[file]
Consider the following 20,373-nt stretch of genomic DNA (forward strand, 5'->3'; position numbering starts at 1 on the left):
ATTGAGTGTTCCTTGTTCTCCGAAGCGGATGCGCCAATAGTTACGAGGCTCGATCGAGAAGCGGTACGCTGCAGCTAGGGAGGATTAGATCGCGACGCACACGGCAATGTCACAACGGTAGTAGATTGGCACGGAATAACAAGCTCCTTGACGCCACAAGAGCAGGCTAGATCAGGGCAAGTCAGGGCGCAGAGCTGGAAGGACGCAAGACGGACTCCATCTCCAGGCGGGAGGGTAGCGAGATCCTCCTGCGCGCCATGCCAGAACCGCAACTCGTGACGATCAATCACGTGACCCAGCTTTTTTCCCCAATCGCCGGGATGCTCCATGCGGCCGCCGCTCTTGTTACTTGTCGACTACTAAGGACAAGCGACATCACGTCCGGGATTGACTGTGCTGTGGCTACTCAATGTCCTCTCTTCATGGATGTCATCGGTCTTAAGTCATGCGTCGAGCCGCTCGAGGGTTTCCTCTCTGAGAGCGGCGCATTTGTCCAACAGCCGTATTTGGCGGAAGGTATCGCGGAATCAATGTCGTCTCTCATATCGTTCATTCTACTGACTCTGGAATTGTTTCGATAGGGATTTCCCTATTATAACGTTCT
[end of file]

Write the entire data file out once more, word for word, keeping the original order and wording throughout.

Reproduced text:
Consider the following 20,373-nt stretch of genomic DNA (forward strand, 5'->3'; position numbering starts at 1 on the left):
ATTGAGTGTTCCTTGTTCTCCGAAGCGGATGCGCCAATAGTTACGAGGCTCGATCGAGAAGCGGTACGCTGCAGCTAGGGAGGATTAGATCGCGACGCACACGGCAATGTCACAACGGTAGTAGATTGGCACGGAATAACAAGCTCCTTGACGCCACAAGAGCAGGCTAGATCAGGGCAAGTCAGGGCGCAGAGCTGGAAGGACGCAAGACGGACTCCATCTCCAGGCGGGAGGGTAGCGAGATCCTCCTGCGCGCCATGCCAGAACCGCAACTCGTGACGATCAATCACGTGACCCAGCTTTTTTCCCCAATCGCCGGGATGCTCCATGCGGCCGCCGCTCTTGTTACTTGTCGACTACTAAGGACAAGCGACATCACGTCCGGGATTGACTGTGCTGTGGCTACTCAATGTCCTCTCTTCATGGATGTCATCGGTCTTAAGTCATGCGTCGAGCCGCTCGAGGGTTTCCTCTCTGAGAGCGGCGCATTTGTCCAACAGCCGTATTTGGCGGAAGGTATCGCGGAATCAATGTCGTCTCTCATATCGTTCATTCTACTGACTCTGGAATTGTTTCGATAGGGATTTCCCTATTATAACGTTCT